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Patient safety

Patient safety incidents reported to NPA rise by 29% in first quarter of the year

Reporting of patient safety incidents increased by almost a third in the most recent quarterly National Pharmacy Association (NPA) Medication Safety Officer (MSO) report.

The January–March 2019 MSO report revealed that reported safety incidents had risen by 29% for the first quarter of 2019 compared with the final quarter of 2018.

Leyla Hannbeck, director of pharmacy for the NPA, acts as MSO for all independent community pharmacies in England with fewer than 50 branches.

The report shows that the two most common error categories reported to the MSO continued to be dispensing a ‘wrong drug/medicine’ (33%) and dispensing the ‘wrong strength’ (21%).

‘Work and environment factors’ (34%) continued to be the main contributing factor to patient safety incidents, mainly involving time pressures and increased staff turnover.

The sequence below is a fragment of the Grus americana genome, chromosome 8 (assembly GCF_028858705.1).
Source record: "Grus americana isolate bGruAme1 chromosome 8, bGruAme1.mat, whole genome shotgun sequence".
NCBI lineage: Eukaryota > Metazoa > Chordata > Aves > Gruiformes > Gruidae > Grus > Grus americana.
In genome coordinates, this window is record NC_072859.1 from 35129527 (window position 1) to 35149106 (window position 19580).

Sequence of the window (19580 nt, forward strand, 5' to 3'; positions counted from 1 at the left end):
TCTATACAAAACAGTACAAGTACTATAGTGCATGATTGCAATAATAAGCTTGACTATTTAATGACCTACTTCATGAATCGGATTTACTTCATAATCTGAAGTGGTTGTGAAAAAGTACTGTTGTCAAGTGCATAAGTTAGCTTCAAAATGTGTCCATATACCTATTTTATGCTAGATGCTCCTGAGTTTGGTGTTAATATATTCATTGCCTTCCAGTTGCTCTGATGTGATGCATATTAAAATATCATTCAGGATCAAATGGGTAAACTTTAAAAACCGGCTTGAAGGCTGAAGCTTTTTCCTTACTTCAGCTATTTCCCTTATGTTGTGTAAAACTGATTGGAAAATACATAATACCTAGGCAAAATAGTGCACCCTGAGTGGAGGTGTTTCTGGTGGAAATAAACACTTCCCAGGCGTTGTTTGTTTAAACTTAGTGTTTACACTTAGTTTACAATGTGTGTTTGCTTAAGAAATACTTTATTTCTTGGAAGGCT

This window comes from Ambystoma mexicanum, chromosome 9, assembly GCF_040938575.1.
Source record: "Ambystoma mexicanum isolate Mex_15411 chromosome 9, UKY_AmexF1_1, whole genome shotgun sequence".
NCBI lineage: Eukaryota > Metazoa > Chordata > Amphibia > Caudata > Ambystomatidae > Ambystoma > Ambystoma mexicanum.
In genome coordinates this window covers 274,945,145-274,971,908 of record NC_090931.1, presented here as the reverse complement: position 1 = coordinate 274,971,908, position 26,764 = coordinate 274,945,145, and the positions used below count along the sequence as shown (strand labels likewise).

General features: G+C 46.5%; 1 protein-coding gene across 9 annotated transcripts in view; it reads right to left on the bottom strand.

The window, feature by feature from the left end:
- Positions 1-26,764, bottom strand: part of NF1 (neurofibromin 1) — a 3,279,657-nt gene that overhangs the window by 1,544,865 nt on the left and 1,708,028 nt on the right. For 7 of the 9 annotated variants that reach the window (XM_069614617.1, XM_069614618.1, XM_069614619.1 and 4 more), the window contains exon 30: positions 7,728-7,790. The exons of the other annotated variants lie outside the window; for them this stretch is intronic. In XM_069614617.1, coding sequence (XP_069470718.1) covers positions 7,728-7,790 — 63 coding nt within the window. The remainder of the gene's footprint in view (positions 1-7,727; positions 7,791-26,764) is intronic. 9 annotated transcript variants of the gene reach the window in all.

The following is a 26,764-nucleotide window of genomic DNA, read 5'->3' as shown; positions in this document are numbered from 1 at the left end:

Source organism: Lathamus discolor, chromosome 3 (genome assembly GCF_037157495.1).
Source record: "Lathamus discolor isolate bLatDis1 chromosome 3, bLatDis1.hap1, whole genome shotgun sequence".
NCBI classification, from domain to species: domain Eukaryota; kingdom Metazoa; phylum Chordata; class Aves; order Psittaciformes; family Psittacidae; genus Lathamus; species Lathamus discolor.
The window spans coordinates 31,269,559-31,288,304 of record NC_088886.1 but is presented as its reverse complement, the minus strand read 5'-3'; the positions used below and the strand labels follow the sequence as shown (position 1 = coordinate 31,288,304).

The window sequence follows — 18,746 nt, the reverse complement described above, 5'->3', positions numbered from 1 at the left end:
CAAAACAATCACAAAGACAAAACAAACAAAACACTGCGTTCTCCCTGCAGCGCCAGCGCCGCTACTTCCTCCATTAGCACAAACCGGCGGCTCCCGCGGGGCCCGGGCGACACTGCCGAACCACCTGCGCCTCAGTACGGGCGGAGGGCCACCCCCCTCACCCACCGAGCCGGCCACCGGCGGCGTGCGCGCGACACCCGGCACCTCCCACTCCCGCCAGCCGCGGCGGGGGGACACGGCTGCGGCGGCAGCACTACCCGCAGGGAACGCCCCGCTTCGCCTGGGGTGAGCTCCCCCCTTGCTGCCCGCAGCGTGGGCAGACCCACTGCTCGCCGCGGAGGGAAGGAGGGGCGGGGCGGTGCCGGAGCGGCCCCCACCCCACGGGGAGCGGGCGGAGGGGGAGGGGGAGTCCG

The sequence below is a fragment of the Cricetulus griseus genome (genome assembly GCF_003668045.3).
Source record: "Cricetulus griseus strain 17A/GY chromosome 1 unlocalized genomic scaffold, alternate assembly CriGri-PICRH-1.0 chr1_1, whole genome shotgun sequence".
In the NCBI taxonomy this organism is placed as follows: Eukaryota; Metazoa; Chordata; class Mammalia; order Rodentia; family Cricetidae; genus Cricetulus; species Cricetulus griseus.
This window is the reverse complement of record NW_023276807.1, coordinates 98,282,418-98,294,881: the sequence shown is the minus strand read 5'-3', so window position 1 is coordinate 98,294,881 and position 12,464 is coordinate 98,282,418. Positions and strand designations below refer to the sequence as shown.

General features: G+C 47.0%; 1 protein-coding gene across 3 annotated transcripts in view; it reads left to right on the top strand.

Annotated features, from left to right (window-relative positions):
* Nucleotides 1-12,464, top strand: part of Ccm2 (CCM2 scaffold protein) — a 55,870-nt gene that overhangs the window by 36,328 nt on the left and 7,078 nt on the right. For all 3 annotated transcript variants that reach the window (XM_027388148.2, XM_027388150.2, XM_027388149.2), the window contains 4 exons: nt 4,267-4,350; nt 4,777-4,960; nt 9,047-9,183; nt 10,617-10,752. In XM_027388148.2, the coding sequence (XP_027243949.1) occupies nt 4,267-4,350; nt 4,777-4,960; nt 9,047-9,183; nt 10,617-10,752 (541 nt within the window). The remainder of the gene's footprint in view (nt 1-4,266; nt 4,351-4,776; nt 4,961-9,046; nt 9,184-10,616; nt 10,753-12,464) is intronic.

The majority of the errors reported for ‘self-checking’ did not involve a pharmacist; however, 15% of pharmacists were still carrying out all steps in the dispensing process themselves, including the clinical and accuracy check of the assembled prescription.

Of the pharmacists who did ‘self-check,’ 24% of the errors stemmed from giving the ‘wrong drug/medicine’ to the patient, specifically eye drops (8%) and inhalers (11%).

In her covering letter to superintendent pharmacists that was sent with the quarterly report, Hannbeck said it was concerning to see certain error types continuing to occur despite being well publicised and highlighted in previous reports, which also included suggested ways of preventing such errors.

These errors included ‘look-alike, sound-alike’ errors, delivery driver errors, and inhaler errors, she said.

Citation: The Pharmaceutical Journal DOI: 10.1211/PJ.2019.20206501

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